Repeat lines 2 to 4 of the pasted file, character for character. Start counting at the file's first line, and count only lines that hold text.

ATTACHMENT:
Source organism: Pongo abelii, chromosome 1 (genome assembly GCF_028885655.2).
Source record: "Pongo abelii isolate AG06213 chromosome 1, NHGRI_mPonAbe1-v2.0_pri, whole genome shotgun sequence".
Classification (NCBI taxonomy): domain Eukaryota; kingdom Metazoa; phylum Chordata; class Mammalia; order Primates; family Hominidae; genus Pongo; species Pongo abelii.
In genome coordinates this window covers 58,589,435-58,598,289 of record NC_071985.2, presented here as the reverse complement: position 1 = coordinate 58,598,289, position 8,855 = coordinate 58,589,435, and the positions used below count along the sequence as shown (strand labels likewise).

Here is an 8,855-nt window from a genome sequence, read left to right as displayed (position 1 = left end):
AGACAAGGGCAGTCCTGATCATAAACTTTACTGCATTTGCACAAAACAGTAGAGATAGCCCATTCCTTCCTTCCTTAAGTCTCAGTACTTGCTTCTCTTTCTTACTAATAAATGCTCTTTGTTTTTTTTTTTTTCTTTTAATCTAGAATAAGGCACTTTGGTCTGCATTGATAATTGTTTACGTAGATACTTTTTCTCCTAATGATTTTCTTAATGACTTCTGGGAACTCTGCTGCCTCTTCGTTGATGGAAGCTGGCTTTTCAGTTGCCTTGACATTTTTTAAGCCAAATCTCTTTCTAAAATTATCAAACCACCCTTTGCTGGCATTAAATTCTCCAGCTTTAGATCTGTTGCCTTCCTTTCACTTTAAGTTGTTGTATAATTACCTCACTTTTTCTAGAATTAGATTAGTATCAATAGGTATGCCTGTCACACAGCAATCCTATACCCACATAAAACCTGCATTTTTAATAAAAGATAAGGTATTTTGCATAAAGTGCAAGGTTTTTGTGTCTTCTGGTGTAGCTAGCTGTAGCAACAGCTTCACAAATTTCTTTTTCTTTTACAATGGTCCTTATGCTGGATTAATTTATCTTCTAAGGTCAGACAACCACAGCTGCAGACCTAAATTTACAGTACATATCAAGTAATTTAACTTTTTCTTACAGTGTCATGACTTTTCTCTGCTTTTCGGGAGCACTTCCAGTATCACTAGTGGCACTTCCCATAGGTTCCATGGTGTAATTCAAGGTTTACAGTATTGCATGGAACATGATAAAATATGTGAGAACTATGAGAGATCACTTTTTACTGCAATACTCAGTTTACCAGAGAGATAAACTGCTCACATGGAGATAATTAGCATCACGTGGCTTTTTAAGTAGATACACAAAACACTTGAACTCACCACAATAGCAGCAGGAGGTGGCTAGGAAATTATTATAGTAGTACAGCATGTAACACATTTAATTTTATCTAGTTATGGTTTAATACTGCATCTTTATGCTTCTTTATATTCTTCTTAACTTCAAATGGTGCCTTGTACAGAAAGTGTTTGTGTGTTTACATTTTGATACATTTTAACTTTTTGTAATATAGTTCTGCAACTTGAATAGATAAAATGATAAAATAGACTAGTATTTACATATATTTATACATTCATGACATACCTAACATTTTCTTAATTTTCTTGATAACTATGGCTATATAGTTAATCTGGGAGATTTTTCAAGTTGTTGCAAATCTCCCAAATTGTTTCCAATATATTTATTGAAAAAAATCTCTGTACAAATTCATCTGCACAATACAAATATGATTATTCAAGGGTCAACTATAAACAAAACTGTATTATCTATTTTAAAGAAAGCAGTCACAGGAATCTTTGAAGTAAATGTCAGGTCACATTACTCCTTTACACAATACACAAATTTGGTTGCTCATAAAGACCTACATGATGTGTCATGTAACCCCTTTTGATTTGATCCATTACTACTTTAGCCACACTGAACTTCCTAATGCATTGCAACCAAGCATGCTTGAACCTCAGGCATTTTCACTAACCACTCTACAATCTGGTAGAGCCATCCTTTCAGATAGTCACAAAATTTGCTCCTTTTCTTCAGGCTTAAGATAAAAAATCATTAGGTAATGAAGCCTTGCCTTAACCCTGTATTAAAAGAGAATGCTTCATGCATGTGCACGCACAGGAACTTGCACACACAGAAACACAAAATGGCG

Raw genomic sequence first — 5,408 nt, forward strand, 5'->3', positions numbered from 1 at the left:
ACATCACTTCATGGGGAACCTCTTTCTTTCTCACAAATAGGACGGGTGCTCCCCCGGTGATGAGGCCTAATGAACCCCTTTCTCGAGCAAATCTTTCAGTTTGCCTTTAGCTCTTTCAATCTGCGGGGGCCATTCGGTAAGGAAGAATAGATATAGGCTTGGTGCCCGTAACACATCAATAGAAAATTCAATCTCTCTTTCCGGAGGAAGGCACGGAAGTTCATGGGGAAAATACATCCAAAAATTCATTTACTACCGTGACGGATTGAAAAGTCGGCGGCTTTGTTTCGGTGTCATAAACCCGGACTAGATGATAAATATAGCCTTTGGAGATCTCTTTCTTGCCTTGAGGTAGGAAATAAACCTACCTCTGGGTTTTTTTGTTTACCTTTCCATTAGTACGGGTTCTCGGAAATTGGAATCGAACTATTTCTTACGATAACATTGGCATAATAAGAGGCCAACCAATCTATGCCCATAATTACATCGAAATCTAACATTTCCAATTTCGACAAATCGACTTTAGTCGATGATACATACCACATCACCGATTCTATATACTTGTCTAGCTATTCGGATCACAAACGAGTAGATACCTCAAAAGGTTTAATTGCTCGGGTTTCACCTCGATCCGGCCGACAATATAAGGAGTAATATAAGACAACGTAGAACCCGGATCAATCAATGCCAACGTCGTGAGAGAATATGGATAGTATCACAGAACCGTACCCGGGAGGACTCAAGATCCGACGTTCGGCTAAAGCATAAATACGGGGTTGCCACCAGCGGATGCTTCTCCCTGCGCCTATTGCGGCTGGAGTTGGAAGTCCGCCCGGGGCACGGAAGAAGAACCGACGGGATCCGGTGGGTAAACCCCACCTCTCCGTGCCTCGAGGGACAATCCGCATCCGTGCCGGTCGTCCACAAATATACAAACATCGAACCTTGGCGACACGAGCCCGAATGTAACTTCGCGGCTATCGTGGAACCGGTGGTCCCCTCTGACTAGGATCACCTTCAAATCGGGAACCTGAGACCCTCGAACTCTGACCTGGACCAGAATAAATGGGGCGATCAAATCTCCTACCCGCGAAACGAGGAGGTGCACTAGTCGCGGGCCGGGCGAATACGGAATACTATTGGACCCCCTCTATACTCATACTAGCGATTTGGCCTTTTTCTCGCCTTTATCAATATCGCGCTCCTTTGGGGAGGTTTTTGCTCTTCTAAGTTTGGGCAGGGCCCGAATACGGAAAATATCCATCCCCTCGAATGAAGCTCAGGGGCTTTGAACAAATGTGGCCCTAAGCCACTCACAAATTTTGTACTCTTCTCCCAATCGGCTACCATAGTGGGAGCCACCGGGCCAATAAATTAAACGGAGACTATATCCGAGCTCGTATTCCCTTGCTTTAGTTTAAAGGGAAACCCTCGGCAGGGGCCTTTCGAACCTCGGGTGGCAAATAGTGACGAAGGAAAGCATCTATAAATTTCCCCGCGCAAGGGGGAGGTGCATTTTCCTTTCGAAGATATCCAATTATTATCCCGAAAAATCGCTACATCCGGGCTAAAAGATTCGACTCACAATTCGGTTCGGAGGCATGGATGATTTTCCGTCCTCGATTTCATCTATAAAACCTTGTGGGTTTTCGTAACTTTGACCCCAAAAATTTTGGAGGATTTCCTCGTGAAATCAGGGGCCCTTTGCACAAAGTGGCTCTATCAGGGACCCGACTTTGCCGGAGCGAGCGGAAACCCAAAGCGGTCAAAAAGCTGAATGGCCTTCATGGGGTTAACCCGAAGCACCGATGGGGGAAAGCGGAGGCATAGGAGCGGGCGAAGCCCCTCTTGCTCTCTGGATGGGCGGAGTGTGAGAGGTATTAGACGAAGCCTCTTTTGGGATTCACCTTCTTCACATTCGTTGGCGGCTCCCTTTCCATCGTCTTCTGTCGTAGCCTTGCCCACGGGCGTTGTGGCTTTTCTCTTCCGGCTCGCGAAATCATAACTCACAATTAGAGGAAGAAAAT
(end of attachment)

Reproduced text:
Source record: "Pongo abelii isolate AG06213 chromosome 1, NHGRI_mPonAbe1-v2.0_pri, whole genome shotgun sequence".
Classification (NCBI taxonomy): domain Eukaryota; kingdom Metazoa; phylum Chordata; class Mammalia; order Primates; family Hominidae; genus Pongo; species Pongo abelii.
In genome coordinates this window covers 58,589,435-58,598,289 of record NC_071985.2, presented here as the reverse complement: position 1 = coordinate 58,598,289, position 8,855 = coordinate 58,589,435, and the positions used below count along the sequence as shown (strand labels likewise).